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array_agg() on a set larger than some arbitrary(?) limit causes runaway memory usage and eventually memory exhaustion

From: Frank van Vugt <ftm(dot)van(dot)vugt(at)foxi(dot)nl>
To: pgsql-bugs(at)postgresql(dot)org
Cc: ftm(dot)van(dot)vugt(at)foxi(dot)nl
Subject: array_agg() on a set larger than some arbitrary(?) limit causes runaway memory usage and eventually memory exhaustion
Date: 2013-10-19 13:38:40
Message-ID: 3839201.Nfa2RvcheX@techfox.foxi (view raw, whole thread or download thread mbox)
Thread:
Lists: pgsql-bugs
L.S.

Something seems wrong here.... when applying arrag_agg() on a large recordset, 
above a certain size 'things fall over' and memory usage races off until the 
system runs out of it:


# select version();
                                      version                                      
-----------------------------------------------------------------------------------
 PostgreSQL 9.2.4 on x86_64-unknown-linux-gnu, compiled by gcc (GCC) 4.7.1, 
64-bit


# \! free -g
             total       used       free     shared    buffers     cached
Mem:            31          1         30          0          0          0
-/+ buffers/cache:          0         30
Swap:           31          0         31



====================
Create concatenate function and aggregate:

CREATE OR REPLACE FUNCTION comma_cat(text, text)
        RETURNS text
        LANGUAGE 'plpgsql'
        IMMUTABLE
        STRICT
        SECURITY INVOKER
        AS '
                BEGIN
                        IF $1 = '''' THEN
                                RETURN $2;
                        ELSIF $2 = '''' THEN
                                RETURN $1;
                        ELSE
                                RETURN $1 || '', '' || $2;
                        END IF;
                END;';
CREATE AGGREGATE comcat(text) ( SFUNC = comma_cat, STYPE = text );


Activate timing:

\timing
Timing is on.


Create demo data:

create temp table f as 
	select id, random() as value 
	from generate_series(1, 1e7::int) as f(id);

Time: 7036,917 ms



====================
Don't mind the 'usefulness' of the exact query below, I ran into this issue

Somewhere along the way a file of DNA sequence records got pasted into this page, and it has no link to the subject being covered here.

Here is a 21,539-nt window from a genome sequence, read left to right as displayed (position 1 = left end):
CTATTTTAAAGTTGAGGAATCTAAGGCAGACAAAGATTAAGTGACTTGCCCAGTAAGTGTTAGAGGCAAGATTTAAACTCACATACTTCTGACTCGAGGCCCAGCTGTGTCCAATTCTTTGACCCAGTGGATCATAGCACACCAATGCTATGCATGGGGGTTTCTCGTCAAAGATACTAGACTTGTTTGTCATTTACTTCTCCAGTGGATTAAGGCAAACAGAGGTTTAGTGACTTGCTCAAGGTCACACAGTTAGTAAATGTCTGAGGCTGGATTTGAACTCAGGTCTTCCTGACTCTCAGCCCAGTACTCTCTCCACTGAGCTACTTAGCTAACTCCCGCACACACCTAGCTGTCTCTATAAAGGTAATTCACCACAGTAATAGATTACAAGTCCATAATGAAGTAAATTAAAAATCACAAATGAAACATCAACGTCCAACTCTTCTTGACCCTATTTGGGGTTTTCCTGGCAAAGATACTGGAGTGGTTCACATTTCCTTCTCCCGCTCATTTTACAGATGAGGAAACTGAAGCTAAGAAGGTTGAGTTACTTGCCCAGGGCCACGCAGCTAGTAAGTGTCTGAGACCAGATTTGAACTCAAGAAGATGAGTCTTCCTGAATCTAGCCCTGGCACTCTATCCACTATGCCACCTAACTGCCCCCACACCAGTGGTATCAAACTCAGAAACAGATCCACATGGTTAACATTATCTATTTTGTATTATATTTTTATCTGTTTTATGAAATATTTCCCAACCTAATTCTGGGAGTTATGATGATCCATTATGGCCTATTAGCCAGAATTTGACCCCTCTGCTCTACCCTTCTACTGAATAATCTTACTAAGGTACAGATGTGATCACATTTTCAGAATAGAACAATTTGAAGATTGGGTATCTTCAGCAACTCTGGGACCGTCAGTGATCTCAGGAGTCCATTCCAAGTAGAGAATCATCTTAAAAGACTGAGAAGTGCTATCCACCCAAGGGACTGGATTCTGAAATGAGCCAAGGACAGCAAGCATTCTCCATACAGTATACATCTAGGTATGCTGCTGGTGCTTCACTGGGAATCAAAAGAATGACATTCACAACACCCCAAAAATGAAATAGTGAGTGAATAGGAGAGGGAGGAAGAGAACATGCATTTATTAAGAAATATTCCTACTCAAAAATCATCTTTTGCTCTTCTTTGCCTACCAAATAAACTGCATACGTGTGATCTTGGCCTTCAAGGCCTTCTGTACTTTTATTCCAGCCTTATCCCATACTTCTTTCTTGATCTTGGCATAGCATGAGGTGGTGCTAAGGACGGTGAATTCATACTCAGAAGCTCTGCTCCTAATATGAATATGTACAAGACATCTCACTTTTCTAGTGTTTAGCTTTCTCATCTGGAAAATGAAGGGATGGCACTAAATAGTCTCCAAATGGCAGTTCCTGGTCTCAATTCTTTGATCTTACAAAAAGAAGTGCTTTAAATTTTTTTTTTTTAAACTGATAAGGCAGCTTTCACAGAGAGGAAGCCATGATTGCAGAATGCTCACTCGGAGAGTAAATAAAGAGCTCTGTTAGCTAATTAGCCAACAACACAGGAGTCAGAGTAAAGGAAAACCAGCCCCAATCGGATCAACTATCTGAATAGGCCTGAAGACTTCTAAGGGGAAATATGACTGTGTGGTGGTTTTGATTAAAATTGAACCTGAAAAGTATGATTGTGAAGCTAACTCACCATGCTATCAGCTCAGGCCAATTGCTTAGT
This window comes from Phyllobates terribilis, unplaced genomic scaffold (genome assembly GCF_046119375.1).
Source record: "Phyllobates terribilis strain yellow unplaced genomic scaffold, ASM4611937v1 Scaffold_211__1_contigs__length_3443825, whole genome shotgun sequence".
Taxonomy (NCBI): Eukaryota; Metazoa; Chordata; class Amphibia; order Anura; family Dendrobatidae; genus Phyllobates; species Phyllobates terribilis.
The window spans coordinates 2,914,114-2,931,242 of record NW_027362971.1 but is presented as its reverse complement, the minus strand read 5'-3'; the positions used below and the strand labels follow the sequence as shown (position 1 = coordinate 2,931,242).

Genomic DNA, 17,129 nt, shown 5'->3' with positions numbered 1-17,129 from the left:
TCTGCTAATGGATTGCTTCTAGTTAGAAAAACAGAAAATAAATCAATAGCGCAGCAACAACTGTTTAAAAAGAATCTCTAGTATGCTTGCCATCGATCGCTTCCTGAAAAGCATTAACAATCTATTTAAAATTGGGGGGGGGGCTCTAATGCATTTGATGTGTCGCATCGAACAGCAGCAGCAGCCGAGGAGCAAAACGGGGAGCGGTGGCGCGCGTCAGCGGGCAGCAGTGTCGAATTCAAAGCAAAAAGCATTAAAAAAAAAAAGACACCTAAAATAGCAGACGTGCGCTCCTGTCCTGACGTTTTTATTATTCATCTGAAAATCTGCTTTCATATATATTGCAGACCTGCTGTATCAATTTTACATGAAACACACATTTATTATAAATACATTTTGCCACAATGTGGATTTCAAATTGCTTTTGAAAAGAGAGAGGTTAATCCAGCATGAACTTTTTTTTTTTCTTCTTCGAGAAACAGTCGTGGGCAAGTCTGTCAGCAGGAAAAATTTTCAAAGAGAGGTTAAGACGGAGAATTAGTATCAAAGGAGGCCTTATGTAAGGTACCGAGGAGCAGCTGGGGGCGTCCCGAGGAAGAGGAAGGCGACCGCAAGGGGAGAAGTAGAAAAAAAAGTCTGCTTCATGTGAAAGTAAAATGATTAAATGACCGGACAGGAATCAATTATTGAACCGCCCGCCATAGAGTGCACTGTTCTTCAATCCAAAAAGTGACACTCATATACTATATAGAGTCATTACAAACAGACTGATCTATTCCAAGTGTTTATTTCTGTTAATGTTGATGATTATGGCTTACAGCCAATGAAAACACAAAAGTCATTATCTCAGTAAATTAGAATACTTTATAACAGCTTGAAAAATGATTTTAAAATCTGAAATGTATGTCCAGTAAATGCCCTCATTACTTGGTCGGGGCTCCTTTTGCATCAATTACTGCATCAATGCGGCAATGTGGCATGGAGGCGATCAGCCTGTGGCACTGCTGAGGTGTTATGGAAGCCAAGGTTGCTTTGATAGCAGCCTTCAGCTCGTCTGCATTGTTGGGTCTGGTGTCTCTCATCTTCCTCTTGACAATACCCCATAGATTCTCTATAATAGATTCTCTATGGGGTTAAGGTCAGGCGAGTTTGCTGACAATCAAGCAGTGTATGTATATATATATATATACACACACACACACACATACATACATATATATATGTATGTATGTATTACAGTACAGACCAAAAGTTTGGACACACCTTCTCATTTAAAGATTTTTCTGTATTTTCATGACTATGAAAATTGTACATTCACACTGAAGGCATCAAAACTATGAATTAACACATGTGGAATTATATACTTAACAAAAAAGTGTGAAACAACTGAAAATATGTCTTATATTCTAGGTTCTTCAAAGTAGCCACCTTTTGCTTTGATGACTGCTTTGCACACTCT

when experimenting a bit using random().




On my system, using the comcat() aggregate is no problem regardless of the 
size of the recordset:

with g as (select * from f limit 1e5)
	select comcat(id::text), min(value)
	from g
	group by g.value
	having count(1) > 1;
Time: 189,835 ms


with g as (select * from f limit 1e6)
	select comcat(id::text), min(value)
	from g
	group by g.value
	having count(1) > 1;
Time: 1815,756 ms


with g as (select * from f)
	select comcat(id::text), min(value)
	from g
	group by g.value
	having count(1) > 1;
Time: 18660,326 ms

====================
However, using the array_agg() this breaks (on my system ) on the largest set:

with g as (select * from f limit 1e5)
	select array_agg(id), min(value)
	from g
	group by g.value
	having count(1) > 1;
Time: 361,242 ms


with g as (select * from f limit 1e6)
	select array_agg(id), min(value)
	from g
	group by g.value
	having count(1) > 1;
Time: 3310,347 ms


with g as (select * from f)
	select array_agg(id), min(value)
	from g
	group by g.value
	having count(1) > 1;
Time: <none, fails>


=> the last query eats up all 32GB main memory in seconds, then starts on the 
32GB swap (which obviously takes a bit longer to digest) until eventually the 
child process gets killed by the oom-killer and postgresql restarts....






-- 

Best,




Frank.



Responses

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Next:From: Valentine GogichashviliDate: 2013-10-19 19:02:25
Subject: Re: array_agg() on a set larger than some arbitrary(?) limit causes runaway memory usage and eventually memory exhaustion
Previous:From: Honza HorakDate: 2013-10-18 11:55:09
Subject: random() generates collisions too early

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